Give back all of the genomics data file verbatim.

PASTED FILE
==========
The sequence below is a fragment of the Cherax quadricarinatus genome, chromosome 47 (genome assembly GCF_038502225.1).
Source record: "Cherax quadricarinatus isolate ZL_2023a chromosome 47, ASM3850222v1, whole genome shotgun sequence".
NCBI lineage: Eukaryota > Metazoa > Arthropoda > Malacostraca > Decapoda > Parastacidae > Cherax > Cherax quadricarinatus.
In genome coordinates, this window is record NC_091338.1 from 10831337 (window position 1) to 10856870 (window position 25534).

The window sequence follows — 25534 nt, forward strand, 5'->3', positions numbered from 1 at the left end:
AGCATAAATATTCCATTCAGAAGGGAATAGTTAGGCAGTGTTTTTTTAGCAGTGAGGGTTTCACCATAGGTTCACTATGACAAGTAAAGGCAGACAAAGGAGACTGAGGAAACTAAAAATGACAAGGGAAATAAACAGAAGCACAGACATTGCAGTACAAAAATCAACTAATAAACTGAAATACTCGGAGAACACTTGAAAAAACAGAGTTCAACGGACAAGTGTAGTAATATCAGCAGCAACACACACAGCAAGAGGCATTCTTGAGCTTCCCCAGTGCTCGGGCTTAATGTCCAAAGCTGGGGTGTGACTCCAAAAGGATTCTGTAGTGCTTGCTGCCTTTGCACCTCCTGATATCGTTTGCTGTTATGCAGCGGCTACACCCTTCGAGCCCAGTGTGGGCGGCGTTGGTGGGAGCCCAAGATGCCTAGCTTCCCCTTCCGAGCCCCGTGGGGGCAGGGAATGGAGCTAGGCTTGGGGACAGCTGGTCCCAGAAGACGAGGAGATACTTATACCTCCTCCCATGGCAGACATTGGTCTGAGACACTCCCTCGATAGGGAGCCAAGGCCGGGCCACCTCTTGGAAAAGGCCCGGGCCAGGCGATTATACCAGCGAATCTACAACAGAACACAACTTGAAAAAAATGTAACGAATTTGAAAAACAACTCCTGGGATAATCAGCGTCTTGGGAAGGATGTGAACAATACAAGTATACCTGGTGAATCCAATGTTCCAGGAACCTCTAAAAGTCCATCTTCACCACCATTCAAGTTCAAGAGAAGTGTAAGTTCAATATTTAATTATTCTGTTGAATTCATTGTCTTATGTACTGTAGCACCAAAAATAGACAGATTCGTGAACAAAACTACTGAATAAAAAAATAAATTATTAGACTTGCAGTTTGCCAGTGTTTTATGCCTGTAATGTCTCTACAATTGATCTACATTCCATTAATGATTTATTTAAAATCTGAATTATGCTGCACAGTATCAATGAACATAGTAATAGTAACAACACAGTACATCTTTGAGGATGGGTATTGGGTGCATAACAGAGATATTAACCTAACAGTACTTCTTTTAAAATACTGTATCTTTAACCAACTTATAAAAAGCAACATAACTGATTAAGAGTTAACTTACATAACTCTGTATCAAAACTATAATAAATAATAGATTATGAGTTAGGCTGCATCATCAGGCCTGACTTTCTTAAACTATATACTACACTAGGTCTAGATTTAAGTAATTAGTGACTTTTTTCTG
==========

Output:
The sequence below is a fragment of the Cherax quadricarinatus genome, chromosome 47 (genome assembly GCF_038502225.1).
Source record: "Cherax quadricarinatus isolate ZL_2023a chromosome 47, ASM3850222v1, whole genome shotgun sequence".
NCBI lineage: Eukaryota > Metazoa > Arthropoda > Malacostraca > Decapoda > Parastacidae > Cherax > Cherax quadricarinatus.
In genome coordinates, this window is record NC_091338.1 from 10831337 (window position 1) to 10856870 (window position 25534).

The window sequence follows — 25534 nt, forward strand, 5'->3', positions numbered from 1 at the left end:
AGCATAAATATTCCATTCAGAAGGGAATAGTTAGGCAGTGTTTTTTTAGCAGTGAGGGTTTCACCATAGGTTCACTATGACAAGTAAAGGCAGACAAAGGAGACTGAGGAAACTAAAAATGACAAGGGAAATAAACAGAAGCACAGACATTGCAGTACAAAAATCAACTAATAAACTGAAATACTCGGAGAACACTTGAAAAAACAGAGTTCAACGGACAAGTGTAGTAATATCAGCAGCAACACACACAGCAAGAGGCATTCTTGAGCTTCCCCAGTGCTCGGGCTTAATGTCCAAAGCTGGGGTGTGACTCCAAAAGGATTCTGTAGTGCTTGCTGCCTTTGCACCTCCTGATATCGTTTGCTGTTATGCAGCGGCTACACCCTTCGAGCCCAGTGTGGGCGGCGTTGGTGGGAGCCCAAGATGCCTAGCTTCCCCTTCCGAGCCCCGTGGGGGCAGGGAATGGAGCTAGGCTTGGGGACAGCTGGTCCCAGAAGACGAGGAGATACTTATACCTCCTCCCATGGCAGACATTGGTCTGAGACACTCCCTCGATAGGGAGCCAAGGCCGGGCCACCTCTTGGAAAAGGCCCGGGCCAGGCGATTATACCAGCGAATCTACAACAGAACACAACTTGAAAAAAATGTAACGAATTTGAAAAACAACTCCTGGGATAATCAGCGTCTTGGGAAGGATGTGAACAATACAAGTATACCTGGTGAATCCAATGTTCCAGGAACCTCTAAAAGTCCATCTTCACCACCATTCAAGTTCAAGAGAAGTGTAAGTTCAATATTTAATTATTCTGTTGAATTCATTGTCTTATGTACTGTAGCACCAAAAATAGACAGATTCGTGAACAAAACTACTGAATAAAAAAATAAATTATTAGACTTGCAGTTTGCCAGTGTTTTATGCCTGTAATGTCTCTACAATTGATCTACATTCCATTAATGATTTATTTAAAATCTGAATTATGCTGCACAGTATCAATGAACATAGTAATAGTAACAACACAGTACATCTTTGAGGATGGGTATTGGGTGCATAACAGAGATATTAACCTAACAGTACTTCTTTTAAAATACTGTATCTTTAACCAACTTATAAAAAGCAACATAACTGATTAAGAGTTAACTTACATAACTCTGTATCAAAACTATAATAAATAATAGATTATGAGTTAGGCTGCATCATCAGGCCTGACTTTCTTAAACTATATACTACACTAGGTCTAGATTTAAGTAATTAGTGACTTTTTTCTG